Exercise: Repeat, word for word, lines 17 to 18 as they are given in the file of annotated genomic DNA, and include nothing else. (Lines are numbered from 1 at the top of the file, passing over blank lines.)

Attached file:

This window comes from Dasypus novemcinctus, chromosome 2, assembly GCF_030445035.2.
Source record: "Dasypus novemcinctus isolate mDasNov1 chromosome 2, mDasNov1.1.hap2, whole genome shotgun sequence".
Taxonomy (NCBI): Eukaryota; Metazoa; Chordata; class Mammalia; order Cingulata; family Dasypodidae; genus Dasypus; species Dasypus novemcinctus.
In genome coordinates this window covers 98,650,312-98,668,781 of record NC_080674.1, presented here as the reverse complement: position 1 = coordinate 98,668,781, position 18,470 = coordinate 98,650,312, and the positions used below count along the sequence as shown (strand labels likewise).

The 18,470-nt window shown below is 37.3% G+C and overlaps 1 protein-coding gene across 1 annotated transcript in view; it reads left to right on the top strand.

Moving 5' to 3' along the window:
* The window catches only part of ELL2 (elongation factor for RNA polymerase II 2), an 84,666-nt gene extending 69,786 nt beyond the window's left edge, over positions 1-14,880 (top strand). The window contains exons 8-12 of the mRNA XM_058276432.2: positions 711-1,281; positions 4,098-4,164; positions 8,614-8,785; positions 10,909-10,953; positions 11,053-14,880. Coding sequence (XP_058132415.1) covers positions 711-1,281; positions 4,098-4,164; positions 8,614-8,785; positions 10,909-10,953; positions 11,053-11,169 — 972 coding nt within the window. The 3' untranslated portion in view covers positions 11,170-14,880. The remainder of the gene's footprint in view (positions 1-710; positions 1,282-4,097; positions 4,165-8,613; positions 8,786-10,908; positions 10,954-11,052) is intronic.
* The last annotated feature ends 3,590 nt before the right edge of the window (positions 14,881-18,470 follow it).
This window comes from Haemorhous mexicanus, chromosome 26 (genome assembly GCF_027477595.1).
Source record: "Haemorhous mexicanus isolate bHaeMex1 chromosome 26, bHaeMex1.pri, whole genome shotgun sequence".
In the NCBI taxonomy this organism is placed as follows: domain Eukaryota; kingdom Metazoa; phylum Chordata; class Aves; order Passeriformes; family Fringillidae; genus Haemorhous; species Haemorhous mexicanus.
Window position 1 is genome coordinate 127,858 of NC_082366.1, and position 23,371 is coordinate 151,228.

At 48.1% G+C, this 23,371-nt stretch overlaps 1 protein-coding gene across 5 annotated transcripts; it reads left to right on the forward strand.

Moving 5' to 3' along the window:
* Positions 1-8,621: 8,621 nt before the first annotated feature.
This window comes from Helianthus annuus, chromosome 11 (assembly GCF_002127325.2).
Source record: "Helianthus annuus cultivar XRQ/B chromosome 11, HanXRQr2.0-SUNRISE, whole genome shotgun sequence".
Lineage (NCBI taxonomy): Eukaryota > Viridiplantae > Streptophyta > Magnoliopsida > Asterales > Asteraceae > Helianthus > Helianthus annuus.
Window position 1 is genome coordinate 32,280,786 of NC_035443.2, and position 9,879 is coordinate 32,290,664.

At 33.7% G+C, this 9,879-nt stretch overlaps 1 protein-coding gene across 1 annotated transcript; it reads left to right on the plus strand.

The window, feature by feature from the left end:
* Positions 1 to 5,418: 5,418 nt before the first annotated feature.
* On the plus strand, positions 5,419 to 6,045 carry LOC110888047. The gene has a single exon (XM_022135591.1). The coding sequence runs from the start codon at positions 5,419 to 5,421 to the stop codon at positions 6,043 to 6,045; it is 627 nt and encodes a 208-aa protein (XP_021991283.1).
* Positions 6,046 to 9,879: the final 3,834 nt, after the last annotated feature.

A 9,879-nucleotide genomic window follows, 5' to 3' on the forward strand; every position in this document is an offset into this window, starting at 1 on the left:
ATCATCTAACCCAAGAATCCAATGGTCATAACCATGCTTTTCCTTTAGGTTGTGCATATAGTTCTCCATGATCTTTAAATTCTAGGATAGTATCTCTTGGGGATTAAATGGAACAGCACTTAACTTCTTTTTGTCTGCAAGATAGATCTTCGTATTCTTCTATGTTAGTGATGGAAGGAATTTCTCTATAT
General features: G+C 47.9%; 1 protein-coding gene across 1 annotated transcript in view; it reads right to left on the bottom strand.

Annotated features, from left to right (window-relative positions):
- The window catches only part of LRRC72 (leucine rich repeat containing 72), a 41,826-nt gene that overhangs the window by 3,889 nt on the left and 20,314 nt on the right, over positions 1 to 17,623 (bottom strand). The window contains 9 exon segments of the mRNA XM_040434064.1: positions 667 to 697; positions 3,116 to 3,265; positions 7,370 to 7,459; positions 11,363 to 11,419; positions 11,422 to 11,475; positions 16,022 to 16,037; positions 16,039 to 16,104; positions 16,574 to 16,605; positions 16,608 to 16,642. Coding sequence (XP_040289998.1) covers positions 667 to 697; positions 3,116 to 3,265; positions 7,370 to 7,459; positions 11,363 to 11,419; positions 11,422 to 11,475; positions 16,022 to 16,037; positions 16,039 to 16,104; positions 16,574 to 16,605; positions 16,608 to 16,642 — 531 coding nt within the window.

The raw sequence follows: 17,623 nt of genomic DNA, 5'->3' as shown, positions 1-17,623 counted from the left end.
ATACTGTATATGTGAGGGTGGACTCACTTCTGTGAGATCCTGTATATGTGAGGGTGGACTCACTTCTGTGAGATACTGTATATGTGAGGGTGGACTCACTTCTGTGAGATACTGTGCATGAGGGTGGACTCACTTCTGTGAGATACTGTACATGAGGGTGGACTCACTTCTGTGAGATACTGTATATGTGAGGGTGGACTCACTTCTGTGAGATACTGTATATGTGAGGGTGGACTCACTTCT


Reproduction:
Source record: "Helianthus annuus cultivar XRQ/B chromosome 11, HanXRQr2.0-SUNRISE, whole genome shotgun sequence".
Lineage (NCBI taxonomy): Eukaryota > Viridiplantae > Streptophyta > Magnoliopsida > Asterales > Asteraceae > Helianthus > Helianthus annuus.